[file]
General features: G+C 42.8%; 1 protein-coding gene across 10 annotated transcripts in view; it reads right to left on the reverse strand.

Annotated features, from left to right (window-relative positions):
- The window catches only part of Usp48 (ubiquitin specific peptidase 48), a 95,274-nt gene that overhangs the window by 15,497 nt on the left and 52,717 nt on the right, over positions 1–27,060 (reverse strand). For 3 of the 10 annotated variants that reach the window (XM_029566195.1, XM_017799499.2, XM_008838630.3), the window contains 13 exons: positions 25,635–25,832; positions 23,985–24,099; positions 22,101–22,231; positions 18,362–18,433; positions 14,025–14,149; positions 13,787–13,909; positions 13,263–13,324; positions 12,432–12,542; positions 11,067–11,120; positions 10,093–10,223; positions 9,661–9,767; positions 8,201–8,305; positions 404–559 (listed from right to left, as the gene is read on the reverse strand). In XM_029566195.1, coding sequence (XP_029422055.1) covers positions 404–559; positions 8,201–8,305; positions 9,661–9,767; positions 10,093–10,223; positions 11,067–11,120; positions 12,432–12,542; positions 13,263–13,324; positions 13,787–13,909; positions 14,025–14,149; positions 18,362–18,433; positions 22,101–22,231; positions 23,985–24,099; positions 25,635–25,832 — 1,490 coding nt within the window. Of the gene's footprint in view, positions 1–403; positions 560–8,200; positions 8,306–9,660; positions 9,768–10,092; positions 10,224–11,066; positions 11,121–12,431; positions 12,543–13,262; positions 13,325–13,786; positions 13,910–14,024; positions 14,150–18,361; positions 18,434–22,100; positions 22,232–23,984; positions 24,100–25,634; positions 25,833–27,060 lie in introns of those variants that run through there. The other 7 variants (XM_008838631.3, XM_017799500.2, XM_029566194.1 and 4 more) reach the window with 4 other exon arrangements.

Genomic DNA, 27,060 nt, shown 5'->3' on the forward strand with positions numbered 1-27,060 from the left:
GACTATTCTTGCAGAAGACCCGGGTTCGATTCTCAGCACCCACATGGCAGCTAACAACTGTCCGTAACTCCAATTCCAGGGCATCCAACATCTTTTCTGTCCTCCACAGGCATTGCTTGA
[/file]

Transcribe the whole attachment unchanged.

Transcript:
General features: G+C 42.8%; 1 protein-coding gene across 10 annotated transcripts in view; it reads right to left on the reverse strand.

Annotated features, from left to right (window-relative positions):
- The window catches only part of Usp48 (ubiquitin specific peptidase 48), a 95,274-nt gene that overhangs the window by 15,497 nt on the left and 52,717 nt on the right, over positions 1–27,060 (reverse strand). For 3 of the 10 annotated variants that reach the window (XM_029566195.1, XM_017799499.2, XM_008838630.3), the window contains 13 exons: positions 25,635–25,832; positions 23,985–24,099; positions 22,101–22,231; positions 18,362–18,433; positions 14,025–14,149; positions 13,787–13,909; positions 13,263–13,324; positions 12,432–12,542; positions 11,067–11,120; positions 10,093–10,223; positions 9,661–9,767; positions 8,201–8,305; positions 404–559 (listed from right to left, as the gene is read on the reverse strand). In XM_029566195.1, coding sequence (XP_029422055.1) covers positions 404–559; positions 8,201–8,305; positions 9,661–9,767; positions 10,093–10,223; positions 11,067–11,120; positions 12,432–12,542; positions 13,263–13,324; positions 13,787–13,909; positions 14,025–14,149; positions 18,362–18,433; positions 22,101–22,231; positions 23,985–24,099; positions 25,635–25,832 — 1,490 coding nt within the window. Of the gene's footprint in view, positions 1–403; positions 560–8,200; positions 8,306–9,660; positions 9,768–10,092; positions 10,224–11,066; positions 11,121–12,431; positions 12,543–13,262; positions 13,325–13,786; positions 13,910–14,024; positions 14,150–18,361; positions 18,434–22,100; positions 22,232–23,984; positions 24,100–25,634; positions 25,833–27,060 lie in introns of those variants that run through there. The other 7 variants (XM_008838631.3, XM_017799500.2, XM_029566194.1 and 4 more) reach the window with 4 other exon arrangements.

Genomic DNA, 27,060 nt, shown 5'->3' on the forward strand with positions numbered 1-27,060 from the left:
GACTATTCTTGCAGAAGACCCGGGTTCGATTCTCAGCACCCACATGGCAGCTAACAACTGTCCGTAACTCCAATTCCAGGGCATCCAACATCTTTTCTGTCCTCCACAGGCATTGCTTGA